It is not uncommon for two or more creative entities to own and finance a movie with divided equity stake. Norm of the North (2016) CGI animated movie was co-produced by Splash Entertainment, Assemblage Entertainment and Telegael and distributed by Lionsgate in North America. These strategic deals not only provide financing but also reduces the risk exposure of the party involved. For example, Luc Besson’ movie Valerian (2017) didn’t perform too well in the box office, but it had minimal financial risk. Europa Corp distributed the movie in France and had a deal with STX to distribute in the US and other territories even before the movie was made. Valerian covered 96% of the budget with pre-sales techniques, thus minimizing the financial risk.
Hedge funds and private equity players who are the relatively ‘new kids in the block’ actively invest in co-financing vehicles with studios that generate returns that aren’t correlated to the equity markets. They not only help in reducing the risk of financing the film, but also bring in tax benefits to the investing companies because of where the investment comes from. Sometimes, there is also a social benefit that comes with the financing of films – that could support social causes and hence bring in government relief. Investments in film are complicated because of the various parties involved, but manage to become a vehicle for the success and social gain.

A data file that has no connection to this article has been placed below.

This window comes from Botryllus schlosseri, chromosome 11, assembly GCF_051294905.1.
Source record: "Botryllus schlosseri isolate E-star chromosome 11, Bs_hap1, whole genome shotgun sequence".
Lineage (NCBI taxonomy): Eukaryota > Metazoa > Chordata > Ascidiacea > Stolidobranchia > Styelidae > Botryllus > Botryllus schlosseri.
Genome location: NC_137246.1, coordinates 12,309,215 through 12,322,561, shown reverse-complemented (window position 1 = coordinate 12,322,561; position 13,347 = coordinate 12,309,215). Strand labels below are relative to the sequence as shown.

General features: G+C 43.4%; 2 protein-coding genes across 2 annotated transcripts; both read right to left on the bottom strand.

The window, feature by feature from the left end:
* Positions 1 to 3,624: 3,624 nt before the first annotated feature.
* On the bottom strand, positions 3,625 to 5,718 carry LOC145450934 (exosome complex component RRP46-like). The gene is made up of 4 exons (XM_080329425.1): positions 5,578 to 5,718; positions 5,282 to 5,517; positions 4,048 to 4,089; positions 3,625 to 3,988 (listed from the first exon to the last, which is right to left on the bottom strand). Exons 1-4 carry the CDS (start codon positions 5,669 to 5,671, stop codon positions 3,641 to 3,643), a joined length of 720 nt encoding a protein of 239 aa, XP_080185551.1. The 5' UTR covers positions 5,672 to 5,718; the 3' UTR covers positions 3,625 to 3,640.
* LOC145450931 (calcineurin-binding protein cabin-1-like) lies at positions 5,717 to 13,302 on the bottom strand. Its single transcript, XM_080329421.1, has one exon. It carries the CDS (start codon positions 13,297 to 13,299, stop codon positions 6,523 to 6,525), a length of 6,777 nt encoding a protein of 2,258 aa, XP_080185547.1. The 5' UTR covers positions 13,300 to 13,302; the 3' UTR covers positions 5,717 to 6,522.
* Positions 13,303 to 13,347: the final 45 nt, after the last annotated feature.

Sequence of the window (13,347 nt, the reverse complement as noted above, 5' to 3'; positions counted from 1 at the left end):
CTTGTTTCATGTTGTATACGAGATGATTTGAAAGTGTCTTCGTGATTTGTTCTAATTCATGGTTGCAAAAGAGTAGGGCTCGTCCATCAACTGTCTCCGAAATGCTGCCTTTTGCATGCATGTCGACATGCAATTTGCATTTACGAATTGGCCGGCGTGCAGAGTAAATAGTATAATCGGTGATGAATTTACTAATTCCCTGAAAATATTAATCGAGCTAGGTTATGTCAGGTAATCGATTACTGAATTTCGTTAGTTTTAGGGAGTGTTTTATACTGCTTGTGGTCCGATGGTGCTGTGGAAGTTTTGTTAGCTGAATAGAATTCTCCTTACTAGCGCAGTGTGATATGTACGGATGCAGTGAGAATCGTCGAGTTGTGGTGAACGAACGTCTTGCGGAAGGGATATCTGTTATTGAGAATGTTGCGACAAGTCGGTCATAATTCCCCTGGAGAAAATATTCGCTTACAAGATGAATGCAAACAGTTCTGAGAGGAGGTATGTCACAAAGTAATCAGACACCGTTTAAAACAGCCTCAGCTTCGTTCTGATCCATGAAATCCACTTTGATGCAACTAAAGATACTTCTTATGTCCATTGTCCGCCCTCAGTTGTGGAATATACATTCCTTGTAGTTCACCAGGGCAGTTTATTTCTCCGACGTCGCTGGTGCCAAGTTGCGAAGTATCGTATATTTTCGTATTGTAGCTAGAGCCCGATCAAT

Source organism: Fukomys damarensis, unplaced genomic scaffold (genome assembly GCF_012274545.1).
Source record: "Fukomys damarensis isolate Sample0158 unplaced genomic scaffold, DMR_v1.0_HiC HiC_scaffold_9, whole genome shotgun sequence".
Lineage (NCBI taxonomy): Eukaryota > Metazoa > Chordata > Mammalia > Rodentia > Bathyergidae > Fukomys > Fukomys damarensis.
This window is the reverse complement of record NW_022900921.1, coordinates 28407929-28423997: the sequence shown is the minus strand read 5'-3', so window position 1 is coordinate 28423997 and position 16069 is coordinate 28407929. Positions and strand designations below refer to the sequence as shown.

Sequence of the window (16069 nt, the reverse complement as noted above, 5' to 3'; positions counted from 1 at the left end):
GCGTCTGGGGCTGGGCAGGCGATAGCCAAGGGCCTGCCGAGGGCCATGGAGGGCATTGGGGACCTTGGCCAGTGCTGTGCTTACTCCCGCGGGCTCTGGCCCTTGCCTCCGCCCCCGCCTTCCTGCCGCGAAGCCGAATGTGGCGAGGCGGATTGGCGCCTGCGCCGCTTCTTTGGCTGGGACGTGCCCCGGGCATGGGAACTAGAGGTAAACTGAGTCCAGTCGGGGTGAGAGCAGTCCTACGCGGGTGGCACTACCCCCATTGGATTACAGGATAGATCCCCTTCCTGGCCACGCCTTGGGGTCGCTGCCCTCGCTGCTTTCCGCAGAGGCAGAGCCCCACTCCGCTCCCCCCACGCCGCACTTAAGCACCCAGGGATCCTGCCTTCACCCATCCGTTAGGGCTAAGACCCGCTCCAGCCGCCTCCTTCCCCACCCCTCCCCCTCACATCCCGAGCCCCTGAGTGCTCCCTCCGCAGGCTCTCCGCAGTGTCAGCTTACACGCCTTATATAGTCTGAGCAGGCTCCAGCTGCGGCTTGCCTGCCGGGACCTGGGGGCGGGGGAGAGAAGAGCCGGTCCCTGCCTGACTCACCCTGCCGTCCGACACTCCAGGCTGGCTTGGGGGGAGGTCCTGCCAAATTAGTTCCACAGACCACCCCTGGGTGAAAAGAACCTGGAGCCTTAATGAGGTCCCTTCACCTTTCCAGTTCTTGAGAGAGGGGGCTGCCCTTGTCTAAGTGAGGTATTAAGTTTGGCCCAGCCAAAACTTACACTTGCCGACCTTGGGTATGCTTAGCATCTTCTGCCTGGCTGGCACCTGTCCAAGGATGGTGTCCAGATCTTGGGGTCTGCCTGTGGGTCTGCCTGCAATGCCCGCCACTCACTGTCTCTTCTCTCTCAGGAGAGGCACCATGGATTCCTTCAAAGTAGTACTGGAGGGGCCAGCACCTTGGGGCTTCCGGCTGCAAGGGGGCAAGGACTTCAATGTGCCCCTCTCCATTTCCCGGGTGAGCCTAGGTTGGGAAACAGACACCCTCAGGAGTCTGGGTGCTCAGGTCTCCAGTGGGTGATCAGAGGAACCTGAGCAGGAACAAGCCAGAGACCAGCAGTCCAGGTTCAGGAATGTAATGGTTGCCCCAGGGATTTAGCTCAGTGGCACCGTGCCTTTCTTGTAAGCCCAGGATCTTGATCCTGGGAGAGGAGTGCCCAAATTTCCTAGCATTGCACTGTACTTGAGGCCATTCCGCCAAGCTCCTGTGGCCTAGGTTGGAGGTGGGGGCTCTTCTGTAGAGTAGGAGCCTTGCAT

With the dawn of block chain technology, the crowd funding model is evolving to a place where backers contribute to a film funding in exchange for equity participation. Braid (2018) was the first film to use this method to raise funding of $1.7mn. While this method is popular in Europe, Hollywood and rest of the world are considering legal and regulatory aspects of implementing the model. Crowd-funding is another means by which films often try to raise financial support from independent film producers. However, the perception of investing in crowd-funded films is rapidly changing and gaining popularity.
What is it still that makes investing in films such an irresistible gamble? Let's take the example of CG animation films in the year 2016. They made only about 2% of the total number of films released in that particular year. Yet, they raked in more than 21% of the overall movie revenue for the year. How was this possible? It pays to remember that while sometimes the cost of making such films are typically higher than other films, their earnings can also be astonishingly high. Strong animation brands take advantage of this model and have been able to create a shelf-life that ensures a constant revenue for years. It is also important to emphasize that Animation remains one of the most profitable mediums of filmed entertainment.